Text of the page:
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Are we doing social media for the wrong reasons?

Posted by Danny Whatmough on 30th November 2010

Download our ten step guide to developing a sustainable social media strategy

Back in the summer, we released a benchmarking report looking at how UK tech companies use social media. We concluded that while many companies were entering into this new field with gusto, they were using social media in a very ‘traditional’ or ‘push’ marketing way and weren’t actually being social!

This, combined with anecdotal evidence we had picked up from companies that we have spoken to, suggested that brands and the marketers that work for them, were confused about this brave new world.

They know there is potential when it comes to the social web, they just often aren’t quite sure what this means and how they should go about benefitting from it.

This means you are left with confusion and half-hearted attempts that end up wasting time and resource with little measurable benefit.

Marketers confused by social media

So we decided to test this theory and ran some research to really gauge the thoughts and opinions of UK marketing decision makers. The results were very telling:

  • Marketers are failing to take a strategic approach to social media, with just 7% saying they were measuring the impact of social media and generating a return on investment (ROI).
  • While almost half of businesses have adopted social media, 15% said they are doing it so they don’t get left behind, 12% because they feel they have to and a further 10% because their competitors are doing it.
  • The vast majority of companies are failing to realise the full benefits afforded by social media tactics and are merely using it as an extension of existing marketing tactics with 10% saying they adopted social media as a press release distribution channel, only 5% saying they use it for market research and a meagre 6% saying social media is integrated with their marketing campaigns.
  • There is also confusion about the ownership of social media strategy; when asked which department was best placed to own social media, the PR team came out on top with 27%. Just one in five marketers said the marketing department should own it and a further 20% saying it should belong to IT.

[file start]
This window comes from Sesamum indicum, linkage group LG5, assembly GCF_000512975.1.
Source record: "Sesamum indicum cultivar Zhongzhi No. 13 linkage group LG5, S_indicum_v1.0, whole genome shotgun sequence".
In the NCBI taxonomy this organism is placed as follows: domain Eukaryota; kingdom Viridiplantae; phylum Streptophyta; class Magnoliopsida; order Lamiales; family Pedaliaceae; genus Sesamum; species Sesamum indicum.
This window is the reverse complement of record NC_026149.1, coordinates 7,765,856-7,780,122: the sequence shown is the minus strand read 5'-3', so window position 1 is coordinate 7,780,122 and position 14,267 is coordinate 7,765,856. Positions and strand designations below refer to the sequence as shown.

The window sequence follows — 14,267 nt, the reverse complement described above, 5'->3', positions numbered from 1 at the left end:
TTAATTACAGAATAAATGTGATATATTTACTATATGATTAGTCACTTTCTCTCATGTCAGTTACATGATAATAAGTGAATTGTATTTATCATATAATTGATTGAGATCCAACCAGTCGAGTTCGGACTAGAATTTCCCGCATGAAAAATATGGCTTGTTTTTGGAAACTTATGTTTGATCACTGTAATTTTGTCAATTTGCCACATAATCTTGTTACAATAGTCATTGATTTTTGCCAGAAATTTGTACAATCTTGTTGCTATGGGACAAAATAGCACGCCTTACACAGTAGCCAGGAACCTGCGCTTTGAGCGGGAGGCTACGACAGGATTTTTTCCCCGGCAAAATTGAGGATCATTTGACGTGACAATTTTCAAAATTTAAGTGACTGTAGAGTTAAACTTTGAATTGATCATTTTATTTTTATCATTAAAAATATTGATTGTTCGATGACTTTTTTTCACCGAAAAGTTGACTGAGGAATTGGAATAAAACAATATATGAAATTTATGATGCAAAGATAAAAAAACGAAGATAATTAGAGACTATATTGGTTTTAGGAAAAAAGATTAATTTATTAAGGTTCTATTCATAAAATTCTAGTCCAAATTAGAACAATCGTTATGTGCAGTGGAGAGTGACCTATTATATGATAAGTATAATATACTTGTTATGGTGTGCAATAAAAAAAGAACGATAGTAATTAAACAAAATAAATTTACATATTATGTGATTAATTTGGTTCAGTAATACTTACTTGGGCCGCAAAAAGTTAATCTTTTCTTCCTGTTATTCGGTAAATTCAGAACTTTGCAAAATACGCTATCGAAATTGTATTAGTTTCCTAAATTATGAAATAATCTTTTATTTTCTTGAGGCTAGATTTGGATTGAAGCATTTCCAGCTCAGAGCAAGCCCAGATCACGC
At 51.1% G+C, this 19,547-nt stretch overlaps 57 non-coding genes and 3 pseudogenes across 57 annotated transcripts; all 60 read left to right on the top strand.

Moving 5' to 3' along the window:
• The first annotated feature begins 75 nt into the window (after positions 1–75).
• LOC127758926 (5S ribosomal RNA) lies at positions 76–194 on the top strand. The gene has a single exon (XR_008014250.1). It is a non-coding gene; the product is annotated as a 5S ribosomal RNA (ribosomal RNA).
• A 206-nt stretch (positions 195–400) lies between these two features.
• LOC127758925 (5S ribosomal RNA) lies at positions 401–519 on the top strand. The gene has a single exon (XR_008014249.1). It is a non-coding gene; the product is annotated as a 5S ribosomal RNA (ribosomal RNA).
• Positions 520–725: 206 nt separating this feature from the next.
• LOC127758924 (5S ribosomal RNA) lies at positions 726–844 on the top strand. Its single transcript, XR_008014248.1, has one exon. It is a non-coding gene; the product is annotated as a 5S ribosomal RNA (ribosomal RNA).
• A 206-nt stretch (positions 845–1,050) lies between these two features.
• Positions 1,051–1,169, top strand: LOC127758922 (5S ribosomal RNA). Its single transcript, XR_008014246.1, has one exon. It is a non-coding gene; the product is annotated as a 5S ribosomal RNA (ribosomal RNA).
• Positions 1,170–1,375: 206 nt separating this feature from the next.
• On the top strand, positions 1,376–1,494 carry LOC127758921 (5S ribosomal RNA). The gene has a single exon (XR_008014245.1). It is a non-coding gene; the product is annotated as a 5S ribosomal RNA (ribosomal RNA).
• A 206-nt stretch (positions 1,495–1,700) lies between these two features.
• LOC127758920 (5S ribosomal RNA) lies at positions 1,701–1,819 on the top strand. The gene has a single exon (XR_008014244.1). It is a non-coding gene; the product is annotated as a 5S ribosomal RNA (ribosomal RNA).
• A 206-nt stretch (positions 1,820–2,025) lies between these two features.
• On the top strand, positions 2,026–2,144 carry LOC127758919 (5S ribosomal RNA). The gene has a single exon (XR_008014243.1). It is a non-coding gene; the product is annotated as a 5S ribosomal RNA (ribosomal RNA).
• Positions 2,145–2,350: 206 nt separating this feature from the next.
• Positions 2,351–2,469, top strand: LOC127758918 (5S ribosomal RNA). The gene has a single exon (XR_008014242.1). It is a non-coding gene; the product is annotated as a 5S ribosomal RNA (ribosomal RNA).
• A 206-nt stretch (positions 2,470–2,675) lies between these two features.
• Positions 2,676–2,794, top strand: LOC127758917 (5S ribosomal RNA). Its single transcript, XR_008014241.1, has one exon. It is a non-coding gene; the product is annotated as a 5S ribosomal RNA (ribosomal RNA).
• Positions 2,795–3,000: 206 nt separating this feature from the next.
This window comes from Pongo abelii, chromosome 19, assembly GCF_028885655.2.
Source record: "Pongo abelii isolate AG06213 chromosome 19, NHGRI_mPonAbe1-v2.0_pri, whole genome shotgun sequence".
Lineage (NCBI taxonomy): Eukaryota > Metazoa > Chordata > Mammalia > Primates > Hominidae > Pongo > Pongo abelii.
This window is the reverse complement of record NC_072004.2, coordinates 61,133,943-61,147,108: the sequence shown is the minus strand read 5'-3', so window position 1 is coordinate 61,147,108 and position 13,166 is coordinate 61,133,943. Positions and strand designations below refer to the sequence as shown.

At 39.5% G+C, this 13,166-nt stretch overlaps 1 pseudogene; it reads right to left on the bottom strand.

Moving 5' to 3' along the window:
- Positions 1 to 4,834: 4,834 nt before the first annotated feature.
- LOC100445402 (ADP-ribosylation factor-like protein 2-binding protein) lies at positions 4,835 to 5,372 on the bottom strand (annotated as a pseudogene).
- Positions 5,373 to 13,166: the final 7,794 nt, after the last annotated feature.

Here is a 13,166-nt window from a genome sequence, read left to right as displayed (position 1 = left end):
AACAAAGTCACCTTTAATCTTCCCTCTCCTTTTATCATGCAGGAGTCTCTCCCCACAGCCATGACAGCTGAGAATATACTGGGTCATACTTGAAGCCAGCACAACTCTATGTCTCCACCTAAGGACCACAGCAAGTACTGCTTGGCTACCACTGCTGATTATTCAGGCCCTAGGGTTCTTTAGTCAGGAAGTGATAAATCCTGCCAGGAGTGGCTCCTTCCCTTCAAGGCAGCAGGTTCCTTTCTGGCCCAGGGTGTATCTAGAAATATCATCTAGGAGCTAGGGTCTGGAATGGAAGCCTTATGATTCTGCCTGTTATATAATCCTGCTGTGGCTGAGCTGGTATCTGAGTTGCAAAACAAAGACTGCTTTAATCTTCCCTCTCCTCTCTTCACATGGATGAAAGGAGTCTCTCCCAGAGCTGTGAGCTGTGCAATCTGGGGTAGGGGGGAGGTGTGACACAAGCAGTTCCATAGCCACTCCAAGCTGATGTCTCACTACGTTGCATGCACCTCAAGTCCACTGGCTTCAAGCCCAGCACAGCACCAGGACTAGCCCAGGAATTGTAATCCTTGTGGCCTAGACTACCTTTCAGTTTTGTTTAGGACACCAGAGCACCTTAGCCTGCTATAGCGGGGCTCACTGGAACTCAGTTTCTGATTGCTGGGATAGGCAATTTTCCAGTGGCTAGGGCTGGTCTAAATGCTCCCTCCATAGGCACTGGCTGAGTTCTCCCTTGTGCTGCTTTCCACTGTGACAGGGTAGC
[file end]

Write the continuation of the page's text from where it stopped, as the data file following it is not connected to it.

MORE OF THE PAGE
To my mind, this reveals three very clear points:

  • Marketers (and therefore brands) are unsure about the benefits of social media
  • They are entering into the fray with a lack of clarity and with ‘old media’ mindsets
  • They are failing to measure social media

Taking these three points into consideration, it is hardly surprising that marketers and businesses are finding it very hard to justify or find a business benefit for social media.

Sustainable social media

It’s partly for this reason that we’ve been experimenting with a new concept at Wildfire recently. We call it ‘Sustainable Social Media’.

The background is quite simple really. Instead of rushing into social media without knowing exactly what or why, or rather than just tagging social onto every campaign idea you have (as I think many agencies and bigger brands are guilty of doing), we advocate a more strategic, long-term approach.

This means organically building and cultivating the very communities that will enable your social media strategy to thrive. It’s about putting in place business objectives and it’s about measuring the outcomes of these objectives to ensure that there is a return on your investment in social media.

It’s easy to get captivated by the latest shiny new marketing toy in town, but social media isn’t new anymore. It’s time for us all to take a more grown-up look and start making it a strategic and sustainable channel for the brands and businesses we represent and work for.

We’ve put together a series of steps that any business looking to develop a sustainable social media strategy should follow. You can download them here.

Danny Whatmough